Posted 15 August 2001 - 09:35 PM
Books? Most of my favorites are mindless reads of the drugstore variety, but I am quite fond of Catcher in the Rye and anything by Tom Robbins, as well as Maya Angelou. I also like to write myself, but seldom complete what I've started, unless it's for a school project, creative writing workshop, etc.
[ 08-15-2001: Message edited by: BalletNut ]
Posted 15 August 2001 - 10:26 PM
Also transposing music from classical guitar (can no longer play due to arthritis) to the fretted dulcimer. I've been trying to play Baroque pieces on it.
We own an Irish step dance school. I spent a long time on the phone yesterday with an 82 year old woman who's offering us a free dance hall if we'll teach her and her friends step-dancing. They're all over 75-I love it! And they'll bring dessert, she tells me.
Finally, I spend as much time in the garden as I can. It's mostly a rocky hill but is now shaping into some semblance of my dreams for it. I've been delighted to have hummingbirds visiting it daily now.The season is too short.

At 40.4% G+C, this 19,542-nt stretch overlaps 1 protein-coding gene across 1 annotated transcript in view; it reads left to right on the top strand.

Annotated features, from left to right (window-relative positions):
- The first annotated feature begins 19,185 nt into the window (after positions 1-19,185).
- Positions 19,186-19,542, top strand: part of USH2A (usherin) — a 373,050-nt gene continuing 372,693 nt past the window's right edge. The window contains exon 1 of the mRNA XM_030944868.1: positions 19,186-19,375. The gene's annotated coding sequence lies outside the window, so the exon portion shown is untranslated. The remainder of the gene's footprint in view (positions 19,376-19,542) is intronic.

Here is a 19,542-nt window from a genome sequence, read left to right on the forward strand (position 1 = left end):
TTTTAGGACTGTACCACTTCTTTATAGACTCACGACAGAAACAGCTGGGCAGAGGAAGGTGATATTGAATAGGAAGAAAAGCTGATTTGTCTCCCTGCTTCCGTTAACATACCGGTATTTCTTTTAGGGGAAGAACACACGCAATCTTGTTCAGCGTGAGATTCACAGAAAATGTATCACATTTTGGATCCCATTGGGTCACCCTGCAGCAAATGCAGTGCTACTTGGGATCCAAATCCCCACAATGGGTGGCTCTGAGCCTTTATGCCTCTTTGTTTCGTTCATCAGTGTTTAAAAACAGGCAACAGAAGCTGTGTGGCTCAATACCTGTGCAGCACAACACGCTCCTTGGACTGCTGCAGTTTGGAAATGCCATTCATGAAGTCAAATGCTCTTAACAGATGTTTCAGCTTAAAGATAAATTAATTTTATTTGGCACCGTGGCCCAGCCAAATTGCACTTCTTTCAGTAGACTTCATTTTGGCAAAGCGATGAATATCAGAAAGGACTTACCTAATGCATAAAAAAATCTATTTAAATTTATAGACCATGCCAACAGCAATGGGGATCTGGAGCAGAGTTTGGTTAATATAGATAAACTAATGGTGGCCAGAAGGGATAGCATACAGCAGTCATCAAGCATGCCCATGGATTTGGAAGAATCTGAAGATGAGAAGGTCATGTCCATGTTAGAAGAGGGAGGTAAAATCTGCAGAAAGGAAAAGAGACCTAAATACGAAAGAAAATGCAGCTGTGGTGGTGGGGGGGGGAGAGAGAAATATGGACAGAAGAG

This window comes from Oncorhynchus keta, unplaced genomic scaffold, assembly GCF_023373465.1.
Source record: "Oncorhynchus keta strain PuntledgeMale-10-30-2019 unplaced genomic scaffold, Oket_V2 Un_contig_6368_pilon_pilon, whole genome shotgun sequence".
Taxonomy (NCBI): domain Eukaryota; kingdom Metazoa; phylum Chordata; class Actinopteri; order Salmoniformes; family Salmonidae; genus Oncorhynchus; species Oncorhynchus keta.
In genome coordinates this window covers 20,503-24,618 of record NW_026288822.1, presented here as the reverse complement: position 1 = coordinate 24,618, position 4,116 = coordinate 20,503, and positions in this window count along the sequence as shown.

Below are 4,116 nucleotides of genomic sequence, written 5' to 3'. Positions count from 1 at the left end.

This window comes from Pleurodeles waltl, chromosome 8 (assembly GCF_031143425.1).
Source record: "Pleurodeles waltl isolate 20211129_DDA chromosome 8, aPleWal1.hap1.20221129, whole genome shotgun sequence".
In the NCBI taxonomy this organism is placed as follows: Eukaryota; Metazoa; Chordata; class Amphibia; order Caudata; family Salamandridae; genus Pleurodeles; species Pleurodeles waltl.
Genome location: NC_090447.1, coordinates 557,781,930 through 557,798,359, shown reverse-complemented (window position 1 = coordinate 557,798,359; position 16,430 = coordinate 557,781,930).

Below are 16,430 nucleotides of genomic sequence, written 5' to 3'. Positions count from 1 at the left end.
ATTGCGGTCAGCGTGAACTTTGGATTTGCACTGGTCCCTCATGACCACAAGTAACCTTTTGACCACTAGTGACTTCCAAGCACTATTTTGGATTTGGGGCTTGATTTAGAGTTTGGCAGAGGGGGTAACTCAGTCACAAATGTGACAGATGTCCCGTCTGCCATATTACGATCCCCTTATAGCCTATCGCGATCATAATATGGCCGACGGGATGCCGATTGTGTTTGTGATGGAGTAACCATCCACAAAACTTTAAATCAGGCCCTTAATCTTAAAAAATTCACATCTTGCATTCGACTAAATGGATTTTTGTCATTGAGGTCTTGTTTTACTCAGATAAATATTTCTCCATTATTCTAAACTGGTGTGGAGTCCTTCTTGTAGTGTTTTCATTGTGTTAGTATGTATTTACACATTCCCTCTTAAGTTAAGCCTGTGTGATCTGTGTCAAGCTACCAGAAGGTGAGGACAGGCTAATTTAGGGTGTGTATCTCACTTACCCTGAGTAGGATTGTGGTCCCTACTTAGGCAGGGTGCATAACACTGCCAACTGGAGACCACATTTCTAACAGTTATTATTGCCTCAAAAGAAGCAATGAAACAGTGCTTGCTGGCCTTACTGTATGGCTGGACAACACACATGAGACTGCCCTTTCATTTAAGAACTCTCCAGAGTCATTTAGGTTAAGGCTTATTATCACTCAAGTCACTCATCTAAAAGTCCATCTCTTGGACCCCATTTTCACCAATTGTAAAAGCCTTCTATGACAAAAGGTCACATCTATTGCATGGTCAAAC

Posted 16 August 2001 - 12:24 AM
Posted 16 August 2001 - 02:48 PM
Posted 05 September 2001 - 11:03 AM
One thing I really like in Paris (unlike in Marseille) is that even in summer, there always is a large choice of good (old and recent) movies to see, with all the festivals at the Cinematheque and in the small independant cinemas of the Quartier Latin. The last two movies I saw were Preminger's "Laura" and Tim Burton's "Beetlejuice"- very different, but both enjoyable... I liked "Crouching tiger, hidden dragon" (but probably would have enjoyed it more if the cinema audience hadn't been the worst I've ever seen- a bunch of idiotic vulgar teen-agers shouting at each other, yelling silly jokes, etc), even if sometimes it looked a little bit too artificial to me.
The films which striked me the most in the last year both were from Asia: Edward Yang's "Yi-yi" (Taiwan), and Wong Kar Wai's "In the mood for love" (Hong-Kong).
Presently I'm re-reading Jane Austen's "Emma". Recently I especially enjoyed "Quoi de neuf sur la guerre" (What's up about the war?), the first novel of the film maker Robert Bober, dealing with life in a Jewish tailor's workshop in Paris just after WWII.
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